300 miles away, a service and commemoration in cork wall. the strains of the naval h ymn the british and german flags were laid on the altar. was the only time in history when two fleets of met, theattleships most powerful weapons of their age. the germans sank more ships, but never ventured their fleet in combat. the british maintained command of the sea and an economic blockade that ensured german defeat. i was not frightened, but apprehensive. his father was a junior midshipman. he wrote an account of the battle. his son was at the service. his father was lucky. >> we passed on the port side all that was left of the battle cruiser invincible. her bow and stern sticking out
of the water, broken in half. john nickel died on invincible, one of three battle cruisers that lula. six of his shipmates survived. three of his grandchildren came today. >> he was a member of the royal naval reserve for 21 years. he joined in 1916. do think the: navy's contribution in the first world war has been forgotten? >> i think so. i'm glad that this has come up. this afternoon, the princess royal and german president laid wreaths in the --al and the terry at quiet in the naval cemetery at lyness cemetery. of the battleunts and upon by a sailor who died at jutland.
just off shore, a german and british warship anchored side-by-side. once enemies, now allies. bbc news. katty: remembering those who died at the terrible battle of jutland. you are watching "bbc world news america." come, they are called dollhouse is, but these miniature structures are a feat of architecture. we have gone to see these tiny designs. french officials in south korea say the north's attempt to launch a medium-range ballistic missile has failed. the aborted test took lays near the eastern sea port city, but gave no further details. the missile tests were banned by the un following south korea's rejection of talks from the north. japan put its military on alert. correspondent: these are the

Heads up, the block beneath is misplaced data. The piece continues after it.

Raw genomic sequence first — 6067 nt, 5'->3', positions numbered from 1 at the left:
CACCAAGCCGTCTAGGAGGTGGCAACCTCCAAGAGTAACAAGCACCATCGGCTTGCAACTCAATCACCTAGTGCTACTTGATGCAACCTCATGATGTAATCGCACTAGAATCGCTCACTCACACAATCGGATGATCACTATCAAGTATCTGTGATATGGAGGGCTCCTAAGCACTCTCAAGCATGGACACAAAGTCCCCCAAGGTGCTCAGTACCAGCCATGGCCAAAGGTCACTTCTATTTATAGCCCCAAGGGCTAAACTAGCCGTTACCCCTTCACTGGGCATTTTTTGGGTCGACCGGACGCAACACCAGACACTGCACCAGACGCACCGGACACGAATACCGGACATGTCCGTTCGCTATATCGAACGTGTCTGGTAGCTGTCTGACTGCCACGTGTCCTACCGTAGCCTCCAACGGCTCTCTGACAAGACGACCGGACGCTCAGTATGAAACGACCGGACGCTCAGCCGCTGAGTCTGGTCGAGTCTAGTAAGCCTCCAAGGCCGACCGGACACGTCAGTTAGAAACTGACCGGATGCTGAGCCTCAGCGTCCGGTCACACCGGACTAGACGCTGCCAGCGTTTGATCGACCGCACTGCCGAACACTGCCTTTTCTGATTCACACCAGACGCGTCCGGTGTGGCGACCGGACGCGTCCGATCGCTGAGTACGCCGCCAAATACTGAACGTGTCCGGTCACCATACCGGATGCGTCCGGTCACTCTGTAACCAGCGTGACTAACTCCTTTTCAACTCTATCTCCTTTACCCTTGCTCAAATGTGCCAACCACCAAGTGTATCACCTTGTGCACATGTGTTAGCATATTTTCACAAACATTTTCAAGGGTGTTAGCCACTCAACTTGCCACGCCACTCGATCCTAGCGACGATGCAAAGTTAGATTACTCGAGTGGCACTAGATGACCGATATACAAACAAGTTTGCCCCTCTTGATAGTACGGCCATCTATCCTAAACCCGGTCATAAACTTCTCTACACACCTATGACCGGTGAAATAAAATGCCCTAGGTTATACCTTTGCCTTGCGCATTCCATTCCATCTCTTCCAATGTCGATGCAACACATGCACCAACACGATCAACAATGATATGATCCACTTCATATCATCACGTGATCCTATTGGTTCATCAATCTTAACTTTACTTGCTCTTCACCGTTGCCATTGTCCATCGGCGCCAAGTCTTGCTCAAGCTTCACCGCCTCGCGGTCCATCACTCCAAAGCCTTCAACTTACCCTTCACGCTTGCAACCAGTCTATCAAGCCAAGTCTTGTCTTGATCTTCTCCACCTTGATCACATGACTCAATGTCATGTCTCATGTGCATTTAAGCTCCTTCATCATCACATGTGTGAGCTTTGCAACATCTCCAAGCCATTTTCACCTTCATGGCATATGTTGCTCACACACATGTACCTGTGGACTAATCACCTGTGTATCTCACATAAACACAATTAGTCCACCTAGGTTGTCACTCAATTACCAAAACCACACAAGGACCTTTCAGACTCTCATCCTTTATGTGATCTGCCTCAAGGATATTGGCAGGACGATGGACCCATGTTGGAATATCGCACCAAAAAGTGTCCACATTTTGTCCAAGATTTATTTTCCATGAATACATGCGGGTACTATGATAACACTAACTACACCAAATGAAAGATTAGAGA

latest images released by e.on yang. -- by pyongyang. ofy show kim jong un plotting victory in a fun league game against china. there were no pictures of the missile launch. today, north korea attempted to launch an unidentified missile. our military presumes it fired. i will say only this for now. correspondent: the missile appears to be seen here in a parade last year. the theory is that it can travel to point 5000 kilometers putting south korea, japan, and american bases on guam at risk. it has never been successfully flight tested. there were three failures last month. the north has been making progress in other areas. viewing a. kim warhead that can withstand
atmospheric reentry. they are testing a solid fuel missile industry. the south is ready for anything. >> we are bracing for provocations. areespondent: the tests worrying the region. japan's military is on alert and china imposed new sanctions. none of this has slowed pyongyang's drive to develop a new missile. ♪ katty: you may never have heard , but this town has had a huge impact on athletics. some of the best runners in the world come from there with 16 olympic medals and dozens of world championships. what is the secret to their success?
it may come down to coaching. the bc has gone to see the next generation in action. correspondent: the new breed of young athletes beginning their morning routine under the teen i of the coach, a man who discovered and trained 4 of the gold medalists. he invited me to take part. three times a week they come to this forest that has previously been the training ground for 2. the training session last for an hour and a half. leveln see their fitness is very high. they have been going down this slope at least five times this morning. i am struggling to keep up. the coach says the secret war the bekoji success in athletics is the altitude above sea level which helps endurance. discipline and also hard work.